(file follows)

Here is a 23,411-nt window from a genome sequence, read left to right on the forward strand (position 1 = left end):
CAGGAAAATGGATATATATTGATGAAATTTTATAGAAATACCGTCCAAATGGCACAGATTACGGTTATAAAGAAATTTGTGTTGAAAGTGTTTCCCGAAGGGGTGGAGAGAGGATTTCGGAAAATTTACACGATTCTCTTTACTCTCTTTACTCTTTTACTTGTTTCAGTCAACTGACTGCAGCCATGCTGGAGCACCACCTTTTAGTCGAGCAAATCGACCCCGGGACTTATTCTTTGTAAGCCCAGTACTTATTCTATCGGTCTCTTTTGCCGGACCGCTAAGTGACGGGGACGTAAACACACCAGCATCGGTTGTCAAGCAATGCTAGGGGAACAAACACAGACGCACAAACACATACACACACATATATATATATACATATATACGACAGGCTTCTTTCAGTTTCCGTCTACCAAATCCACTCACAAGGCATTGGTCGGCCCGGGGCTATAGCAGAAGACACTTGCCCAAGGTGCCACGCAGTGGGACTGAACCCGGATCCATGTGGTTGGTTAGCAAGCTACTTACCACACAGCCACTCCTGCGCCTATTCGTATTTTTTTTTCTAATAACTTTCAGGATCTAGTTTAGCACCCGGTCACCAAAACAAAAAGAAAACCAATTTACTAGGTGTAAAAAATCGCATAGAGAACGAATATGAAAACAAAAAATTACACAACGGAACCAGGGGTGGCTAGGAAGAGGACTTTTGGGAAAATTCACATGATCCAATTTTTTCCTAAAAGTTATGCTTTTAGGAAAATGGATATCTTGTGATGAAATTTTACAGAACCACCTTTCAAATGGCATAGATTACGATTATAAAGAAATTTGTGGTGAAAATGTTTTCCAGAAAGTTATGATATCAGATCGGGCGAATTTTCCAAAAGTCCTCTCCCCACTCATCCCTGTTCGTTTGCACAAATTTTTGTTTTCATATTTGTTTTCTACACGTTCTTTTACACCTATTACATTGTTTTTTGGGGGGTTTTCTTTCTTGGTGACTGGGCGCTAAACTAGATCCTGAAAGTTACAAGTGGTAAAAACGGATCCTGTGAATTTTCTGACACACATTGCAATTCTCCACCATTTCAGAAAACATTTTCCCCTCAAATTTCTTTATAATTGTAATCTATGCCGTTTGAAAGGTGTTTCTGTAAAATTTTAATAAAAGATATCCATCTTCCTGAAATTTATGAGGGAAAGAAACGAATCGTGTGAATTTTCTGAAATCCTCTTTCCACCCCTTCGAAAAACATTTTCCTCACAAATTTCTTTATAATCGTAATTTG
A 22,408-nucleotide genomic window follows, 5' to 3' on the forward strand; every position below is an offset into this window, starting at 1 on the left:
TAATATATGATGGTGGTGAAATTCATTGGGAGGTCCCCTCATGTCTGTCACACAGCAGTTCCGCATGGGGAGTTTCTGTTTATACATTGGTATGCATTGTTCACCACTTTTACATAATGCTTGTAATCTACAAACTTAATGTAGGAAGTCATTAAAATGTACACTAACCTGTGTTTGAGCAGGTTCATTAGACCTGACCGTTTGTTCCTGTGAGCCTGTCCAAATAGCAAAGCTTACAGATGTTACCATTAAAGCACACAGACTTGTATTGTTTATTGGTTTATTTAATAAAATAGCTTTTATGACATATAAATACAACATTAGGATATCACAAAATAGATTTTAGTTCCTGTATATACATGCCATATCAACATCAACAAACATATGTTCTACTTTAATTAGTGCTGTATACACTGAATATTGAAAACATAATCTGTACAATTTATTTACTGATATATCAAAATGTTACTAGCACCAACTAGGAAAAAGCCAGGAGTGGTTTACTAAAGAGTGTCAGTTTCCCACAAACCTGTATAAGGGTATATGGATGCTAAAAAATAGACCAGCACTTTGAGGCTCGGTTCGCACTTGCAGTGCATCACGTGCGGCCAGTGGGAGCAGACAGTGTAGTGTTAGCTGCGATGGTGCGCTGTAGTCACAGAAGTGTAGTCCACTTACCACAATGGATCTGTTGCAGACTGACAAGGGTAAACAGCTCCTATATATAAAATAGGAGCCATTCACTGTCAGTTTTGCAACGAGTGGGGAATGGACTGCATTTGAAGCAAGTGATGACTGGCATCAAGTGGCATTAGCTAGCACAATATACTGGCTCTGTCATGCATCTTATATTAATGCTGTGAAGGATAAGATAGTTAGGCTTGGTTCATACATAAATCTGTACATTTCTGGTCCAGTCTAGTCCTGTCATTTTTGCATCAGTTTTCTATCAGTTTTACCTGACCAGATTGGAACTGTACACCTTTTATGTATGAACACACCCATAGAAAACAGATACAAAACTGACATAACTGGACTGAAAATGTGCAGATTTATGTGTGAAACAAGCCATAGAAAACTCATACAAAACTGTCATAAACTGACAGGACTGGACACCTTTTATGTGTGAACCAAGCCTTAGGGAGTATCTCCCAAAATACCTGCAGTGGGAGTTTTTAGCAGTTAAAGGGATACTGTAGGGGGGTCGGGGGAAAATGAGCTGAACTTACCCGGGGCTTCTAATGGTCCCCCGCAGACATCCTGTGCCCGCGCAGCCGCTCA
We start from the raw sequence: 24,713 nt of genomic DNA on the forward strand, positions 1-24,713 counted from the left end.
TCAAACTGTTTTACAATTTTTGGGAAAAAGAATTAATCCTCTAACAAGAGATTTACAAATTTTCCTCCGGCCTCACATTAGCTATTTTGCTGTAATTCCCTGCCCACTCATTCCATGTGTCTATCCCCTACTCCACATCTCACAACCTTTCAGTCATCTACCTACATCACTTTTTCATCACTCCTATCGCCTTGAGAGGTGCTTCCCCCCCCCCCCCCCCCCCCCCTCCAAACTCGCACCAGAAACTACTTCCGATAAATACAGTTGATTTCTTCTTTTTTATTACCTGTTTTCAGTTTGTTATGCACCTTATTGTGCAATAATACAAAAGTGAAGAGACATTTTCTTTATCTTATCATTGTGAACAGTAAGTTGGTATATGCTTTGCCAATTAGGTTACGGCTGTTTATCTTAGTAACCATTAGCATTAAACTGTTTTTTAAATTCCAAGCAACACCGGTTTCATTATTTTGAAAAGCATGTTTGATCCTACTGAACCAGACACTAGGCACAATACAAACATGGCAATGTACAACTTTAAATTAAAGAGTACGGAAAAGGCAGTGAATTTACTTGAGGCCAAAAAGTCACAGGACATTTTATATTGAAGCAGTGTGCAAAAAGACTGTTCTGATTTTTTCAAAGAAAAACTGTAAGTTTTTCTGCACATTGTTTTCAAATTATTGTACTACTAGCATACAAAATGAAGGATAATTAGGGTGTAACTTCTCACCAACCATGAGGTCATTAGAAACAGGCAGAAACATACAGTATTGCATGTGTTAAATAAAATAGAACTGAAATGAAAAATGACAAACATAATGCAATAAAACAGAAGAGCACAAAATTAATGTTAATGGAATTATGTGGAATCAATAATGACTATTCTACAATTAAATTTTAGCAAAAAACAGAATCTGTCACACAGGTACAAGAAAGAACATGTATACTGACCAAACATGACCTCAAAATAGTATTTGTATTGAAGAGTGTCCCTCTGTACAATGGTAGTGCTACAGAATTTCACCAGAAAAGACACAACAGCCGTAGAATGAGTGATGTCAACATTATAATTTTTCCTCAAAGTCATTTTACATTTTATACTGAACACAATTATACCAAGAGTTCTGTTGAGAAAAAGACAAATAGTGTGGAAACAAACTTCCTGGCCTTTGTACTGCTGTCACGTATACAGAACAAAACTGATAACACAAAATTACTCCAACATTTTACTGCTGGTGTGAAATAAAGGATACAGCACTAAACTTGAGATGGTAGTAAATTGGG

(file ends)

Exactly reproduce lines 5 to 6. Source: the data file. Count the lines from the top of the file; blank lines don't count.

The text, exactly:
We start from the raw sequence: 24,713 nt of genomic DNA on the forward strand, positions 1-24,713 counted from the left end.
TCAAACTGTTTTACAATTTTTGGGAAAAAGAATTAATCCTCTAACAAGAGATTTACAAATTTTCCTCCGGCCTCACATTAGCTATTTTGCTGTAATTCCCTGCCCACTCATTCCATGTGTCTATCCCCTACTCCACATCTCACAACCTTTCAGTCATCTACCTACATCACTTTTTCATCACTCCTATCGCCTTGAGAGGTGCTTCCCCCCCCCCCCCCCCCCCCCCTCCAAACTCGCACCAGAAACTACTTCCGATAAATACAGTTGATTTCTTCTTTTTTATTACCTGTTTTCAGTTTGTTATGCACCTTATTGTGCAATAATACAAAAGTGAAGAGACATTTTCTTTATCTTATCATTGTGAACAGTAAGTTGGTATATGCTTTGCCAATTAGGTTACGGCTGTTTATCTTAGTAACCATTAGCATTAAACTGTTTTTTAAATTCCAAGCAACACCGGTTTCATTATTTTGAAAAGCATGTTTGATCCTACTGAACCAGACACTAGGCACAATACAAACATGGCAATGTACAACTTTAAATTAAAGAGTACGGAAAAGGCAGTGAATTTACTTGAGGCCAAAAAGTCACAGGACATTTTATATTGAAGCAGTGTGCAAAAAGACTGTTCTGATTTTTTCAAAGAAAAACTGTAAGTTTTTCTGCACATTGTTTTCAAATTATTGTACTACTAGCATACAAAATGAAGGATAATTAGGGTGTAACTTCTCACCAACCATGAGGTCATTAGAAACAGGCAGAAACATACAGTATTGCATGTGTTAAATAAAATAGAACTGAAATGAAAAATGACAAACATAATGCAATAAAACAGAAGAGCACAAAATTAATGTTAATGGAATTATGTGGAATCAATAATGACTATTCTACAATTAAATTTTAGCAAAAAACAGAATCTGTCACACAGGTACAAGAAAGAACATGTATACTGACCAAACATGACCTCAAAATAGTATTTGTATTGAAGAGTGTCCCTCTGTACAATGGTAGTGCTACAGAATTTCACCAGAAAAGACACAACAGCCGTAGAATGAGTGATGTCAACATTATAATTTTTCCTCAAAGTCATTTTACATTTTATACTGAACACAATTATACCAAGAGTTCTGTTGAGAAAAAGACAAATAGTGTGGAAACAAACTTCCTGGCCTTTGTACTGCTGTCACGTATACAGAACAAAACTGATAACACAAAATTACTCCAACATTTTACTGCTGGTGTGAAATAAAGGATACAGCACTAAACTTGAGATGGTAGTAAATTGGG